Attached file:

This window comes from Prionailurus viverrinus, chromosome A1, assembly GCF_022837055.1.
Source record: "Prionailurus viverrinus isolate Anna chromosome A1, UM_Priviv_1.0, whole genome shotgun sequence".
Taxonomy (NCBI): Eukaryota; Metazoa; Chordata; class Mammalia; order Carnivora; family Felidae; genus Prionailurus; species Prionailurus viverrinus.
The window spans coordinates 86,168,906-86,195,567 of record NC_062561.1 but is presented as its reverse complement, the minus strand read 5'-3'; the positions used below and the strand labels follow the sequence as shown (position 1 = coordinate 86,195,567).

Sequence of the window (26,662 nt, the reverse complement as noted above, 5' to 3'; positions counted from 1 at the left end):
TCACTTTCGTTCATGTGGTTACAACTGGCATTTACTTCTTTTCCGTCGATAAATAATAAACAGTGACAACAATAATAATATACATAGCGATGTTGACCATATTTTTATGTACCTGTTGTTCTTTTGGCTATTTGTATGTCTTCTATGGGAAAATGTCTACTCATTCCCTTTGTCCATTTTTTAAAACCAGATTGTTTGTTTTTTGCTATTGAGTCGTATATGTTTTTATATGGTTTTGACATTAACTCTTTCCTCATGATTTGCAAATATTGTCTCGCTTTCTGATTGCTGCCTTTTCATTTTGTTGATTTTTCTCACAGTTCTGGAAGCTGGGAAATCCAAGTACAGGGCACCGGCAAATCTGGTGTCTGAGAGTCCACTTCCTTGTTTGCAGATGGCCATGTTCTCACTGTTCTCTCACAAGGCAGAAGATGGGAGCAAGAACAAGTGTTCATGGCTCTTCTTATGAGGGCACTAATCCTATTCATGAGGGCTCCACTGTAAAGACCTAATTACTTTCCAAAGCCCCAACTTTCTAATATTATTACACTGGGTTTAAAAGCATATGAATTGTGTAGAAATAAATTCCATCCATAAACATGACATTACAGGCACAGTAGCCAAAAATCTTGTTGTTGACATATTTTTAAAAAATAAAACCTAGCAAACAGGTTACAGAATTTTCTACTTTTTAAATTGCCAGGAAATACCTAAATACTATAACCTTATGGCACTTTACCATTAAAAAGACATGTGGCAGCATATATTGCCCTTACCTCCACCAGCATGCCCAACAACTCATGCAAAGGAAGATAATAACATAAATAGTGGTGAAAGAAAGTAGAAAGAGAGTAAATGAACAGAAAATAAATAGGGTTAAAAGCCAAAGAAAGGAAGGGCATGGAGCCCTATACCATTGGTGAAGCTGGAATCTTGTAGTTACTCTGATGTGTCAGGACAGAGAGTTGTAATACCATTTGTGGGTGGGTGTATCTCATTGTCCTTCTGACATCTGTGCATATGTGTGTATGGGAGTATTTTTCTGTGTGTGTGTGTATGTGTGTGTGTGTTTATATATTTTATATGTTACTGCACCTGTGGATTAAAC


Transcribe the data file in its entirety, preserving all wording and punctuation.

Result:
This window comes from Prionailurus viverrinus, chromosome A1, assembly GCF_022837055.1.
Source record: "Prionailurus viverrinus isolate Anna chromosome A1, UM_Priviv_1.0, whole genome shotgun sequence".
Taxonomy (NCBI): Eukaryota; Metazoa; Chordata; class Mammalia; order Carnivora; family Felidae; genus Prionailurus; species Prionailurus viverrinus.
The window spans coordinates 86,168,906-86,195,567 of record NC_062561.1 but is presented as its reverse complement, the minus strand read 5'-3'; the positions used below and the strand labels follow the sequence as shown (position 1 = coordinate 86,195,567).

Sequence of the window (26,662 nt, the reverse complement as noted above, 5' to 3'; positions counted from 1 at the left end):
TCACTTTCGTTCATGTGGTTACAACTGGCATTTACTTCTTTTCCGTCGATAAATAATAAACAGTGACAACAATAATAATATACATAGCGATGTTGACCATATTTTTATGTACCTGTTGTTCTTTTGGCTATTTGTATGTCTTCTATGGGAAAATGTCTACTCATTCCCTTTGTCCATTTTTTAAAACCAGATTGTTTGTTTTTTGCTATTGAGTCGTATATGTTTTTATATGGTTTTGACATTAACTCTTTCCTCATGATTTGCAAATATTGTCTCGCTTTCTGATTGCTGCCTTTTCATTTTGTTGATTTTTCTCACAGTTCTGGAAGCTGGGAAATCCAAGTACAGGGCACCGGCAAATCTGGTGTCTGAGAGTCCACTTCCTTGTTTGCAGATGGCCATGTTCTCACTGTTCTCTCACAAGGCAGAAGATGGGAGCAAGAACAAGTGTTCATGGCTCTTCTTATGAGGGCACTAATCCTATTCATGAGGGCTCCACTGTAAAGACCTAATTACTTTCCAAAGCCCCAACTTTCTAATATTATTACACTGGGTTTAAAAGCATATGAATTGTGTAGAAATAAATTCCATCCATAAACATGACATTACAGGCACAGTAGCCAAAAATCTTGTTGTTGACATATTTTTAAAAAATAAAACCTAGCAAACAGGTTACAGAATTTTCTACTTTTTAAATTGCCAGGAAATACCTAAATACTATAACCTTATGGCACTTTACCATTAAAAAGACATGTGGCAGCATATATTGCCCTTACCTCCACCAGCATGCCCAACAACTCATGCAAAGGAAGATAATAACATAAATAGTGGTGAAAGAAAGTAGAAAGAGAGTAAATGAACAGAAAATAAATAGGGTTAAAAGCCAAAGAAAGGAAGGGCATGGAGCCCTATACCATTGGTGAAGCTGGAATCTTGTAGTTACTCTGATGTGTCAGGACAGAGAGTTGTAATACCATTTGTGGGTGGGTGTATCTCATTGTCCTTCTGACATCTGTGCATATGTGTGTATGGGAGTATTTTTCTGTGTGTGTGTGTATGTGTGTGTGTGTTTATATATTTTATATGTTACTGCACCTGTGGATTAAAC